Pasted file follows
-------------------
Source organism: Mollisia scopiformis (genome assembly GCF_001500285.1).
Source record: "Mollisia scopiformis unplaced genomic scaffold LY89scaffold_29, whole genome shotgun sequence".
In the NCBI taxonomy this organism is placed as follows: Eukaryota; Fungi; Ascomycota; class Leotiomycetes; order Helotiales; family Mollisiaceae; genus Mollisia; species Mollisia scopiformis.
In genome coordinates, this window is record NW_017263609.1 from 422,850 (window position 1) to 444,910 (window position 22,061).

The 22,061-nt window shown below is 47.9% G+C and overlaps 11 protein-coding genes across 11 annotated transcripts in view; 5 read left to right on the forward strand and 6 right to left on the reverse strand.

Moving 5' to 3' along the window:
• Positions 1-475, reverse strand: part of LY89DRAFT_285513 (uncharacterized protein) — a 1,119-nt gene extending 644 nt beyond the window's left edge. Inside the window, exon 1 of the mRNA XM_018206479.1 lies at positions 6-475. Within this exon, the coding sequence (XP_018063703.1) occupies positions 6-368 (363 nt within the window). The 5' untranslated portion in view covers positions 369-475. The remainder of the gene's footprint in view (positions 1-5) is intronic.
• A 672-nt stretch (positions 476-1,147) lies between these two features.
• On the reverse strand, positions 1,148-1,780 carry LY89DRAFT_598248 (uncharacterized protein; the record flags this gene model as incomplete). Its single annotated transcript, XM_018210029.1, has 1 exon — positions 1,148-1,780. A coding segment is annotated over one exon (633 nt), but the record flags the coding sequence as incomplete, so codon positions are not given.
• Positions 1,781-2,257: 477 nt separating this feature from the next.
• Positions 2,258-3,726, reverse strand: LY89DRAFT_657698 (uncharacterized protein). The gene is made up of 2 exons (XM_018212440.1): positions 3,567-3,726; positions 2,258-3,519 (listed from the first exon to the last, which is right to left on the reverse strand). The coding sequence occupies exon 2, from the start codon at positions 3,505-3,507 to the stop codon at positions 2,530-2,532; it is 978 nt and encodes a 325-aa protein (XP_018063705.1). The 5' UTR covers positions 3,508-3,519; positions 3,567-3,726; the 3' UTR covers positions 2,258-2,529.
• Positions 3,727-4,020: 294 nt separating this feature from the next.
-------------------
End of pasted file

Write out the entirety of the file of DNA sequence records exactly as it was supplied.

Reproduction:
Source organism: Mollisia scopiformis (genome assembly GCF_001500285.1).
Source record: "Mollisia scopiformis unplaced genomic scaffold LY89scaffold_29, whole genome shotgun sequence".
In the NCBI taxonomy this organism is placed as follows: Eukaryota; Fungi; Ascomycota; class Leotiomycetes; order Helotiales; family Mollisiaceae; genus Mollisia; species Mollisia scopiformis.
In genome coordinates, this window is record NW_017263609.1 from 422,850 (window position 1) to 444,910 (window position 22,061).

The 22,061-nt window shown below is 47.9% G+C and overlaps 11 protein-coding genes across 11 annotated transcripts in view; 5 read left to right on the forward strand and 6 right to left on the reverse strand.

Moving 5' to 3' along the window:
• Positions 1-475, reverse strand: part of LY89DRAFT_285513 (uncharacterized protein) — a 1,119-nt gene extending 644 nt beyond the window's left edge. Inside the window, exon 1 of the mRNA XM_018206479.1 lies at positions 6-475. Within this exon, the coding sequence (XP_018063703.1) occupies positions 6-368 (363 nt within the window). The 5' untranslated portion in view covers positions 369-475. The remainder of the gene's footprint in view (positions 1-5) is intronic.
• A 672-nt stretch (positions 476-1,147) lies between these two features.
• On the reverse strand, positions 1,148-1,780 carry LY89DRAFT_598248 (uncharacterized protein; the record flags this gene model as incomplete). Its single annotated transcript, XM_018210029.1, has 1 exon — positions 1,148-1,780. A coding segment is annotated over one exon (633 nt), but the record flags the coding sequence as incomplete, so codon positions are not given.
• Positions 1,781-2,257: 477 nt separating this feature from the next.
• Positions 2,258-3,726, reverse strand: LY89DRAFT_657698 (uncharacterized protein). The gene is made up of 2 exons (XM_018212440.1): positions 3,567-3,726; positions 2,258-3,519 (listed from the first exon to the last, which is right to left on the reverse strand). The coding sequence occupies exon 2, from the start codon at positions 3,505-3,507 to the stop codon at positions 2,530-2,532; it is 978 nt and encodes a 325-aa protein (XP_018063705.1). The 5' UTR covers positions 3,508-3,519; positions 3,567-3,726; the 3' UTR covers positions 2,258-2,529.
• Positions 3,727-4,020: 294 nt separating this feature from the next.